Hungary’s Orban handily wins 4th presidential term

By Marcelo Nagy and Luis Lidon

Budapest, Apr 3 (EFE).- Hungary’s ultranationalist prime minister, Viktor Orban, won a fourth term on Sunday, prevailing handily in an election dominated by security concerns aroused by the war in neighboring Ukraine.

“We have secured an enormous victory,” Orban, 58, told thousands of supporters who chanted his name in Budapest.

“A victory that perhaps could have been seen from the Moon, but I’m sure that it will be seen from Brussels,” he added in a swipe at the European Commission, which recently opened an investigation into the Hungarian law that prohibits talking about homosexuality to minors.

With 92 percent of the votes counted, the governing Fidesz party is en route to obtaining 135 seats in the 199-member parliament, while the opposition will have only 56.

That configuration would allow the government to retain the two-thirds majority that has enabled it to unilaterally implement changes to the constitutional order over the past 12 years.

That majority has guaranteed Fidesz control over all the institutions of state power – including the Constitutional Court – as well as of the state-run media via compliant and supportive media leadership, a situation that provides Orban with unending favorable media coverage.

One of the surprises of the elections, however, was the result obtained by the Our Homeland party, an extreme rightist group that surpassed the 5 percent threshold for parliamentary representation and will now hold 5 seats in the legislature.

One of the symbols of the opposition’s failure to prevail was the fact that its candidate for the premiership, Peter Marki-Zay, was unable to win the presidential vote even in Hodmezovasarhely, the city where he has served as mayor since 2018.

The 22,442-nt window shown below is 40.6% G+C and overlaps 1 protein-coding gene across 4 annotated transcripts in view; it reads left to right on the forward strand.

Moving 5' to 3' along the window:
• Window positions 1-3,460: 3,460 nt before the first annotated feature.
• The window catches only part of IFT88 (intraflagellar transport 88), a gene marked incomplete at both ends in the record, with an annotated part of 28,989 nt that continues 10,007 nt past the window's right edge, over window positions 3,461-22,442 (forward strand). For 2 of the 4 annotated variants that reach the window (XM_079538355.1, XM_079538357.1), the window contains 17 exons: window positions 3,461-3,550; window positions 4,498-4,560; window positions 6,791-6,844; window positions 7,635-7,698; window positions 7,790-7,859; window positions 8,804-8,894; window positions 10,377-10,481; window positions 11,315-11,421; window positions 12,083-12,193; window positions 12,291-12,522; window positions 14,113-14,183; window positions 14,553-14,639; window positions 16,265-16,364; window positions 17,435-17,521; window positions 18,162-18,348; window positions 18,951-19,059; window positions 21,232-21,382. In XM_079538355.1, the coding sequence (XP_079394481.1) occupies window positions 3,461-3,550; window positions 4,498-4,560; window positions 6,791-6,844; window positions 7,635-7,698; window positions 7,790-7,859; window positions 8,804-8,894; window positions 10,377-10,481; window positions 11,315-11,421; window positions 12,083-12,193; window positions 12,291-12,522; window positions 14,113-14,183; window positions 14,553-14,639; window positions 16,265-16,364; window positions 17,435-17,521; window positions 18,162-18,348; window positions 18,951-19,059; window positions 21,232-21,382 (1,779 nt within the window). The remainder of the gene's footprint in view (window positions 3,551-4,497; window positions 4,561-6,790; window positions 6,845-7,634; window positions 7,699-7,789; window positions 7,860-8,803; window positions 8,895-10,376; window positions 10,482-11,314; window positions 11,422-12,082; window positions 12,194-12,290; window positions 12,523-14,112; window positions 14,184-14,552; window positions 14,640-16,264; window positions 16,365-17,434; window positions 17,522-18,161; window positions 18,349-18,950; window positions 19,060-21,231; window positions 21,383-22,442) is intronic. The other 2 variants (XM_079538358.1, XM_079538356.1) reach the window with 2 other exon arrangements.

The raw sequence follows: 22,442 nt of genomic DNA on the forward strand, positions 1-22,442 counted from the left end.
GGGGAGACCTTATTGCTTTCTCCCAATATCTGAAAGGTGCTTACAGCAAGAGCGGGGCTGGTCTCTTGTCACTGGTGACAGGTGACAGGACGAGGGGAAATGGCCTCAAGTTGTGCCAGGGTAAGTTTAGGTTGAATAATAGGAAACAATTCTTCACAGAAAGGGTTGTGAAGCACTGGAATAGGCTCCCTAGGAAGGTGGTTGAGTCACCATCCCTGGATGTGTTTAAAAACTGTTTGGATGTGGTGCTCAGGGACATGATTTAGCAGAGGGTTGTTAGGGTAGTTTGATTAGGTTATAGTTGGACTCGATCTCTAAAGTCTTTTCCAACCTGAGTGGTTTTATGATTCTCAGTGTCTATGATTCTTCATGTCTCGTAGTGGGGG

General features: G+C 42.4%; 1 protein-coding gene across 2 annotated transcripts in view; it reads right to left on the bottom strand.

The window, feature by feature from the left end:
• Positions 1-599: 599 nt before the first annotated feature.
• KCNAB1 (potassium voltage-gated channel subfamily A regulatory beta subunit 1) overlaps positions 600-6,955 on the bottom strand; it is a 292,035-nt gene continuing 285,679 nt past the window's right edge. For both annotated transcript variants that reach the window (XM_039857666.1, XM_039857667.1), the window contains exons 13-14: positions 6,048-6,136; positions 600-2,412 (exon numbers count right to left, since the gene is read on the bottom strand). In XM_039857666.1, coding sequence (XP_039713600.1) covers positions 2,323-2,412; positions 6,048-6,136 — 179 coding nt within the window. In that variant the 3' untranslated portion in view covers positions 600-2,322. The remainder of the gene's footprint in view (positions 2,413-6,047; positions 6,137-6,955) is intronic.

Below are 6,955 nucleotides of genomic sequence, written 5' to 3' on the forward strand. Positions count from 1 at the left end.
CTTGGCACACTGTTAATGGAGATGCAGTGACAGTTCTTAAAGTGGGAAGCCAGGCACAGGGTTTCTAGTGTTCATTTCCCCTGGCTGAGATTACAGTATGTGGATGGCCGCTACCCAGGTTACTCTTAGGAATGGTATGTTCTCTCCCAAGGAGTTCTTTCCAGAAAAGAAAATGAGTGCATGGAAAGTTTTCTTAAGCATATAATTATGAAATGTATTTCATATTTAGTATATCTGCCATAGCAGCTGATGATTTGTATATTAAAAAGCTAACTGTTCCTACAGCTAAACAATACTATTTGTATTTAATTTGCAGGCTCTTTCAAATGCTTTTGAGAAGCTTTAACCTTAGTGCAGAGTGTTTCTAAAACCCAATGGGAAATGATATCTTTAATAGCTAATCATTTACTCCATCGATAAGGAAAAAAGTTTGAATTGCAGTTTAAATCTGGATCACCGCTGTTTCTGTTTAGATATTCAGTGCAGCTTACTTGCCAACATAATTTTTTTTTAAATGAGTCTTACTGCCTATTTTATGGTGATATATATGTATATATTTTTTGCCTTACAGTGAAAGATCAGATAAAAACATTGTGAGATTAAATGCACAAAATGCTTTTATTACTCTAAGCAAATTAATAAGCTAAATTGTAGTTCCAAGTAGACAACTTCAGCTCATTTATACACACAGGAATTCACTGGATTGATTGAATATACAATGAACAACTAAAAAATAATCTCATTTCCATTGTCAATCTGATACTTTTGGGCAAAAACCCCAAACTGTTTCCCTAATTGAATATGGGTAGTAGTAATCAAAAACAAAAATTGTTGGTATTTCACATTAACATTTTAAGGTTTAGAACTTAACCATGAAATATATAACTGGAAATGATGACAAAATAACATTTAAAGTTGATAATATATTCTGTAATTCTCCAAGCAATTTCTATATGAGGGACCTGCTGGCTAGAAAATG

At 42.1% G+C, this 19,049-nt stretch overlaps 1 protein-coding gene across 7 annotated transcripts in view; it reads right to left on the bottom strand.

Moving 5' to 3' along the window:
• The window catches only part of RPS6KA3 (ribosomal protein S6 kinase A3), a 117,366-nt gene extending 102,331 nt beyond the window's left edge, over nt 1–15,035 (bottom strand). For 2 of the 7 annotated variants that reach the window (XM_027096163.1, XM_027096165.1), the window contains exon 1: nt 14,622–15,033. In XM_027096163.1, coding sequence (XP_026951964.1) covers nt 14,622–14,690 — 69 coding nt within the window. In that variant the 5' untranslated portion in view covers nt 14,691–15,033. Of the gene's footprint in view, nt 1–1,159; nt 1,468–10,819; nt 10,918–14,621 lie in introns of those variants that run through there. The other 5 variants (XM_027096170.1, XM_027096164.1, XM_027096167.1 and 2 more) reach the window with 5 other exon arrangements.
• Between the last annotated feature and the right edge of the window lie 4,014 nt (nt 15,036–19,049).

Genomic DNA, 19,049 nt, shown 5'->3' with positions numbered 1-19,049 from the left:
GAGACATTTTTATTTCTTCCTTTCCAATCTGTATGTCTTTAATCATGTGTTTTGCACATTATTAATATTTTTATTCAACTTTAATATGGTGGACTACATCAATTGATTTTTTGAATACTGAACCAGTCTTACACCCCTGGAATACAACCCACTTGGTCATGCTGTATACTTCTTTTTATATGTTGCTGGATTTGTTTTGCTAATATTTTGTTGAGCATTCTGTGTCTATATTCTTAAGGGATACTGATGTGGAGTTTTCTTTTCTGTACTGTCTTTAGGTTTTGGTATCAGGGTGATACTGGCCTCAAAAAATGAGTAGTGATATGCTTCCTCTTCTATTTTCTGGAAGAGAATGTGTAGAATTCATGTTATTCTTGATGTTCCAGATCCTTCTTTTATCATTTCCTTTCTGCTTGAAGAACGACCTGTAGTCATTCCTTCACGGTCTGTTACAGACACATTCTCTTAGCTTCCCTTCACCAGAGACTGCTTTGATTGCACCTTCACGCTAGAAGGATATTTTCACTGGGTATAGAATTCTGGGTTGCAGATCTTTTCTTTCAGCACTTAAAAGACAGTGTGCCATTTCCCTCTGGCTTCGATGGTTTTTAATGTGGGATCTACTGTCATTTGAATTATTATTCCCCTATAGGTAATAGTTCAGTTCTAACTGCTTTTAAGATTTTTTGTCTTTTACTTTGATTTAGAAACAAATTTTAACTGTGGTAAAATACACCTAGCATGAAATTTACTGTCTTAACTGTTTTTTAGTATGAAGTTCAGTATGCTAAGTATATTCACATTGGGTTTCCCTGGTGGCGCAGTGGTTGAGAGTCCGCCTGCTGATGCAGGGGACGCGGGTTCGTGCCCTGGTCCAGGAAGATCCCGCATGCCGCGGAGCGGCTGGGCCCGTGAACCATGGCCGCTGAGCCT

The 49-year-old opposition candidate, an economist by training, has complained bitterly in recent days that he was only given the five minutes allocated by law on public television during the entire campaign, while Orban’s face was constantly on the nation’s TV screens.

“I cannot hide my disappointment,” said Marki-Zay in a solo appearance without any of the leaders of the six parties of assorted ideologies that make up the United for Hungary coalition.

Over all, these elections have once again showed Orban’s ability to read the political situation and to take advantage of the Russian invasion of Ukraine, which at first seemed to disadvantage him.

The prime minister, perhaps the European Union’s politician who is closest to Russian President Vladimir Putin, correctly interpreted the fear of change among voters during a period of uncertainty, modifying his campaign slogan to “War or peace.”

Over the past month, voters’ intention to cast their ballots for Fidesz has been climbing with the party’s message that Orban is an experienced leader who guarantees stability while the opposition, if it were to win the election, could “ruin” the country and get it involved in the Russia-Ukraine conflict.

The solidarity of the opposition with Ukrainian President Volodymyr Zelenskyy was described by Orban as a bellicose step and he claimed they would damage the country’s economy by joining an embargo on Russian oil and natural gas.

Hungary imports 85 percent of its natural gas and more than 60 percent of its petroleum from Russia and Orban reconfirmed that he will not stop buying the Kremlin’s energy products because of the local economic damage that would cause.

It hardly seemed to matter that Orban’s claims against the opposition had any basis or that the “War or peace” slogan was simplistic and extremist. The important thing is that the premier knew how to read the nervousness of an electorate that appears to have lost its appetite for change.

Orban, a ferocious critic of immigration into Hungary, LGBT rights and “EU bureaucrats,” has won the admiration of nationalists and the European ultraright.

In his victory speech, he thanked his “friends in the United States, Italy, Austria and Spain” for their support in the elections.

“Conservative, patriotic policy has won and our message is that this doesn’t represent the past, but rather the future,” he said.

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